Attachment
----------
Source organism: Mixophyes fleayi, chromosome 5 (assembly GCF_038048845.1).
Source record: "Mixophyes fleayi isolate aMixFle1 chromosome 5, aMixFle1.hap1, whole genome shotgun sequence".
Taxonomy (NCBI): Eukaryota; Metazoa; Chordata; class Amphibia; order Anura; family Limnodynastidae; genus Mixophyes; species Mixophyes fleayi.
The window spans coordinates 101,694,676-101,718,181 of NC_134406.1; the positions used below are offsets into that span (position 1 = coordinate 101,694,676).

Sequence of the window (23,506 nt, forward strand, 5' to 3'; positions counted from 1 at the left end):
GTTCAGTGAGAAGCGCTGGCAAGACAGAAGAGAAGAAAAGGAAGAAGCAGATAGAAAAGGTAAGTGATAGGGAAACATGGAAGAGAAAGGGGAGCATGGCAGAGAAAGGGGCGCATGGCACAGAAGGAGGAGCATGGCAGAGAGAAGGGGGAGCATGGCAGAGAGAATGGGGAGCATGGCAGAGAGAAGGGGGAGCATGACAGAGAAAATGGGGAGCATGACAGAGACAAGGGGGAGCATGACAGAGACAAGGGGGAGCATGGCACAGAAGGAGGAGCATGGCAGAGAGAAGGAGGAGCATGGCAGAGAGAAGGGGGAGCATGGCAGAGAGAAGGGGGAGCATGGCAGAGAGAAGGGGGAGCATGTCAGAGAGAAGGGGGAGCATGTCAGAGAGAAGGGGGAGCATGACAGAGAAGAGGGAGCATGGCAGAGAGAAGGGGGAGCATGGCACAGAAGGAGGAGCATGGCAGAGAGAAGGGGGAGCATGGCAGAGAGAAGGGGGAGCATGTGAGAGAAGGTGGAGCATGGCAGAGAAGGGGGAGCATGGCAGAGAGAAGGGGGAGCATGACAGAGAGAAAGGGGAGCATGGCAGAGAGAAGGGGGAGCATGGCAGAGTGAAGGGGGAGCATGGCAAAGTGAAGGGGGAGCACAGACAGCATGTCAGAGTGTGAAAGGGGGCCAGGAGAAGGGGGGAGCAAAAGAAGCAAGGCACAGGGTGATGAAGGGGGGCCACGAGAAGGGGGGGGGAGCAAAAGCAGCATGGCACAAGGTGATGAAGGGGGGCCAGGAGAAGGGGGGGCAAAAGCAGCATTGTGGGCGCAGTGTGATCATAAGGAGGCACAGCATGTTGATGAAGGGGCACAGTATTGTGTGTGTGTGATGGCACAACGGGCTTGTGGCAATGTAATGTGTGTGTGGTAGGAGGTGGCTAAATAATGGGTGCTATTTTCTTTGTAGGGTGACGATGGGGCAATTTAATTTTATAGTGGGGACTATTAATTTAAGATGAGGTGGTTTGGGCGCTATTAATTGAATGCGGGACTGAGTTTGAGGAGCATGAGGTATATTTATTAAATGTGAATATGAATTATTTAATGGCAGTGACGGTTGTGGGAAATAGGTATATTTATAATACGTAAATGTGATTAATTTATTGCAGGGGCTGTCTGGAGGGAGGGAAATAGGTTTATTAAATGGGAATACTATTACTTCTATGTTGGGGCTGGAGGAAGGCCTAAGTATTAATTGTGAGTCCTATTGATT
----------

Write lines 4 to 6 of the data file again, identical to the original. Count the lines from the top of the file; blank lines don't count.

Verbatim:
The window spans coordinates 101,694,676-101,718,181 of NC_134406.1; the positions used below are offsets into that span (position 1 = coordinate 101,694,676).

Sequence of the window (23,506 nt, forward strand, 5' to 3'; positions counted from 1 at the left end):
GTTCAGTGAGAAGCGCTGGCAAGACAGAAGAGAAGAAAAGGAAGAAGCAGATAGAAAAGGTAAGTGATAGGGAAACATGGAAGAGAAAGGGGAGCATGGCAGAGAAAGGGGCGCATGGCACAGAAGGAGGAGCATGGCAGAGAGAAGGGGGAGCATGGCAGAGAGAATGGGGAGCATGGCAGAGAGAAGGGGGAGCATGACAGAGAAAATGGGGAGCATGACAGAGACAAGGGGGAGCATGACAGAGACAAGGGGGAGCATGGCACAGAAGGAGGAGCATGGCAGAGAGAAGGAGGAGCATGGCAGAGAGAAGGGGGAGCATGGCAGAGAGAAGGGGGAGCATGGCAGAGAGAAGGGGGAGCATGTCAGAGAGAAGGGGGAGCATGTCAGAGAGAAGGGGGAGCATGACAGAGAAGAGGGAGCATGGCAGAGAGAAGGGGGAGCATGGCACAGAAGGAGGAGCATGGCAGAGAGAAGGGGGAGCATGGCAGAGAGAAGGGGGAGCATGTGAGAGAAGGTGGAGCATGGCAGAGAAGGGGGAGCATGGCAGAGAGAAGGGGGAGCATGACAGAGAGAAAGGGGAGCATGGCAGAGAGAAGGGGGAGCATGGCAGAGTGAAGGGGGAGCATGGCAAAGTGAAGGGGGAGCACAGACAGCATGTCAGAGTGTGAAAGGGGGCCAGGAGAAGGGGGGAGCAAAAGAAGCAAGGCACAGGGTGATGAAGGGGGGCCACGAGAAGGGGGGGGGAGCAAAAGCAGCATGGCACAAGGTGATGAAGGGGGGCCAGGAGAAGGGGGGGCAAAAGCAGCATTGTGGGCGCAGTGTGATCATAAGGAGGCACAGCATGTTGATGAAGGGGCACAGTATTGTGTGTGTGTGATGGCACAACGGGCTTGTGGCAATGTAATGTGTGTGTGGTAGGAGGTGGCTAAATAATGGGTGCTATTTTCTTTGTAGGGTGACGATGGGGCAATTTAATTTTATAGTGGGGACTATTAATTTAAGATGAGGTGGTTTGGGCGCTATTAATTGAATGCGGGACTGAGTTTGAGGAGCATGAGGTATATTTATTAAATGTGAATATGAATTATTTAATGGCAGTGACGGTTGTGGGAAATAGGTATATTTATAATACGTAAATGTGATTAATTTATTGCAGGGGCTGTCTGGAGGGAGGGAAATAGGTTTATTAAATGGGAATACTATTACTTCTATGTTGGGGCTGGAGGAAGGCCTAAGTATTAATTGTGAGTCCTATTGATT